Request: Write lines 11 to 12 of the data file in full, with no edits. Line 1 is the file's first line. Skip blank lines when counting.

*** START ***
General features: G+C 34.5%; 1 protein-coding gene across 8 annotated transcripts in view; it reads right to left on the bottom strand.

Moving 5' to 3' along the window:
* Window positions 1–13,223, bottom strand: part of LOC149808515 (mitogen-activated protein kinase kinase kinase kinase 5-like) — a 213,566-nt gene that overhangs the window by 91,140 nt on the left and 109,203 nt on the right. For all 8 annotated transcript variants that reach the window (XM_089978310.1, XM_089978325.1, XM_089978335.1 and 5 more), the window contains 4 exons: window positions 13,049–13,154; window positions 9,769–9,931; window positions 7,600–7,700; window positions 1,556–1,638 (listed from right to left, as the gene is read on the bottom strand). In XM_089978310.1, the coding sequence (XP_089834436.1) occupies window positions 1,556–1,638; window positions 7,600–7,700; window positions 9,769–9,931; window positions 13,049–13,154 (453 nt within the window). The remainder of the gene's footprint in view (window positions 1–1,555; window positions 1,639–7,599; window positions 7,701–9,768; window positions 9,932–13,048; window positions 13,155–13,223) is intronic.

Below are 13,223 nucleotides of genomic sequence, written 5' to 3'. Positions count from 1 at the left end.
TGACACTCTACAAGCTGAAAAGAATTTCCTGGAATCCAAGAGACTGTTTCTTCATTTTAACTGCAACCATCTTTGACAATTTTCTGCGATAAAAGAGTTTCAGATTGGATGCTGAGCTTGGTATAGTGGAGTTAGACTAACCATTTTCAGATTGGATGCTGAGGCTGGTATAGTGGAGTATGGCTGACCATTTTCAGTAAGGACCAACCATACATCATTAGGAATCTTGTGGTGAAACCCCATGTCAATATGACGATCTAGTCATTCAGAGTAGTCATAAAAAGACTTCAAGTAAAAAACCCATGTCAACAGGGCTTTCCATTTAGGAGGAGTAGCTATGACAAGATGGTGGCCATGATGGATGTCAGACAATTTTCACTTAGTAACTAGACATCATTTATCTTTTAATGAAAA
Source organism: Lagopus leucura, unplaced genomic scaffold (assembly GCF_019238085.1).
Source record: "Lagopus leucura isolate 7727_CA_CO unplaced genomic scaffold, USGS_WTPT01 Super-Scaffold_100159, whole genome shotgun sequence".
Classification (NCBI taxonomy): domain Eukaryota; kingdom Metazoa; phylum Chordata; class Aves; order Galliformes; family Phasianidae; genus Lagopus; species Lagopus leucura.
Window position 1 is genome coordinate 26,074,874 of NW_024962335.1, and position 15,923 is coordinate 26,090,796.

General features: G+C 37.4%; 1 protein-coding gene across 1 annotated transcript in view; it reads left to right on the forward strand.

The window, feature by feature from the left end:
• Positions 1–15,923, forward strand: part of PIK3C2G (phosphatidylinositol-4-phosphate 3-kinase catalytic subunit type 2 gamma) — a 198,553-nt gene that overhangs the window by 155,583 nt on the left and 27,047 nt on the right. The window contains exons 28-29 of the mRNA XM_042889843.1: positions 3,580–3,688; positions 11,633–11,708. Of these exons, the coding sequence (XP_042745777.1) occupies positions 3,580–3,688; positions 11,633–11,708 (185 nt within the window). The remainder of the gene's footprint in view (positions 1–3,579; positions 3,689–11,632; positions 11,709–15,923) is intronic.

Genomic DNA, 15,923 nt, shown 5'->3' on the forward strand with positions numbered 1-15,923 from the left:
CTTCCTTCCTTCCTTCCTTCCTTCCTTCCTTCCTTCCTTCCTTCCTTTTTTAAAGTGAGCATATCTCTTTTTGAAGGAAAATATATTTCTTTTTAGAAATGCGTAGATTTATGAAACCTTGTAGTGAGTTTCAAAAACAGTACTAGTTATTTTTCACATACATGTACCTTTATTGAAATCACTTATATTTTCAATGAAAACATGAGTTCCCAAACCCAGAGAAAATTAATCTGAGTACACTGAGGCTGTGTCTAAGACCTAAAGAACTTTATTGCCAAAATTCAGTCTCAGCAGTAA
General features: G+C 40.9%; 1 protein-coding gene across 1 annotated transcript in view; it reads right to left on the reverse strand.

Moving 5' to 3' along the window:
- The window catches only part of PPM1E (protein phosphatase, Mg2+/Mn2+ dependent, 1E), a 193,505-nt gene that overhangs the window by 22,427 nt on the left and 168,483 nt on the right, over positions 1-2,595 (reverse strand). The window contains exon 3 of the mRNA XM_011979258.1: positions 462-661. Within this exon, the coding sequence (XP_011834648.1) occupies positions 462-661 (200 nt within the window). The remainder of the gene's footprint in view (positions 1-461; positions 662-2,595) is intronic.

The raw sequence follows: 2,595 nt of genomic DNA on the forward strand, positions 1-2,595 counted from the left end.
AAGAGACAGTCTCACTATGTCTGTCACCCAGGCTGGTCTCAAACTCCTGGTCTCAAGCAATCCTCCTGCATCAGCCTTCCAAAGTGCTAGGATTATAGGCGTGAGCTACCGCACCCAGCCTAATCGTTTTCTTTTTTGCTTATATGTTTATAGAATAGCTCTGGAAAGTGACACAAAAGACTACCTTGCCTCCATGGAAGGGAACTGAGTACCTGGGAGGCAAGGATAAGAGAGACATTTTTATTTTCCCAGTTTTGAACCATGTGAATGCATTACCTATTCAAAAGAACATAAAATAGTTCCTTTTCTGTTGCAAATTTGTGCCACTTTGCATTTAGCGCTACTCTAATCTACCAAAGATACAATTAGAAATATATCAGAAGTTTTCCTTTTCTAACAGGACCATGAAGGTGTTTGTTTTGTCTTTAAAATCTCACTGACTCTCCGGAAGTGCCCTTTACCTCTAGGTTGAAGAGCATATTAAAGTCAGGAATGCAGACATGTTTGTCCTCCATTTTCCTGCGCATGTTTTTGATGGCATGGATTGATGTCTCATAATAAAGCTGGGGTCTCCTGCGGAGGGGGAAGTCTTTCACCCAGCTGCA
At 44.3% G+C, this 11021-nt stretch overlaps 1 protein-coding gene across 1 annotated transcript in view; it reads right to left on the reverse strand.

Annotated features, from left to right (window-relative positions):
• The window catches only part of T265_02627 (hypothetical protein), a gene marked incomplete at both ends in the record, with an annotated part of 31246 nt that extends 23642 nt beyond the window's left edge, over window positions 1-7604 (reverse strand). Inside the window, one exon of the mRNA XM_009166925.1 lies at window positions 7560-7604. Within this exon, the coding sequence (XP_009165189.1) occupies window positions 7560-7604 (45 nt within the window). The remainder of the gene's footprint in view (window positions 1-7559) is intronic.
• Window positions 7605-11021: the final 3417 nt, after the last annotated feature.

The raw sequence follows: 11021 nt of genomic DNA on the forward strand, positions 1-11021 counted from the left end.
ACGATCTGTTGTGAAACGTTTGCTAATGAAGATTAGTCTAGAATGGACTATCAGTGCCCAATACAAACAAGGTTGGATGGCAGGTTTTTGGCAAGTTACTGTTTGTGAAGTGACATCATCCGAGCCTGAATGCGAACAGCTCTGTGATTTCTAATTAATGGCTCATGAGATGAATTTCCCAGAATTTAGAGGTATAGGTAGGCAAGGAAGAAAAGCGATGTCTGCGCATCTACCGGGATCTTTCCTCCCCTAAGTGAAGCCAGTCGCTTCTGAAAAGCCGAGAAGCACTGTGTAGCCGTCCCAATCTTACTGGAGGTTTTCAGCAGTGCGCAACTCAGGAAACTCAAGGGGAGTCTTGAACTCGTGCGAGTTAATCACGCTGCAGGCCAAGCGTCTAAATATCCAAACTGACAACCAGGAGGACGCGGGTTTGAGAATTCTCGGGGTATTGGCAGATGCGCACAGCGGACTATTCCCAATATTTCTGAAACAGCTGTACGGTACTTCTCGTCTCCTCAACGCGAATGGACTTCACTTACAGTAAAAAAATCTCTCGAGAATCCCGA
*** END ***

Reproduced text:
The window, feature by feature from the left end:
• Positions 1–15,923, forward strand: part of PIK3C2G (phosphatidylinositol-4-phosphate 3-kinase catalytic subunit type 2 gamma) — a 198,553-nt gene that overhangs the window by 155,583 nt on the left and 27,047 nt on the right. The window contains exons 28-29 of the mRNA XM_042889843.1: positions 3,580–3,688; positions 11,633–11,708. Of these exons, the coding sequence (XP_042745777.1) occupies positions 3,580–3,688; positions 11,633–11,708 (185 nt within the window). The remainder of the gene's footprint in view (positions 1–3,579; positions 3,689–11,632; positions 11,709–15,923) is intronic.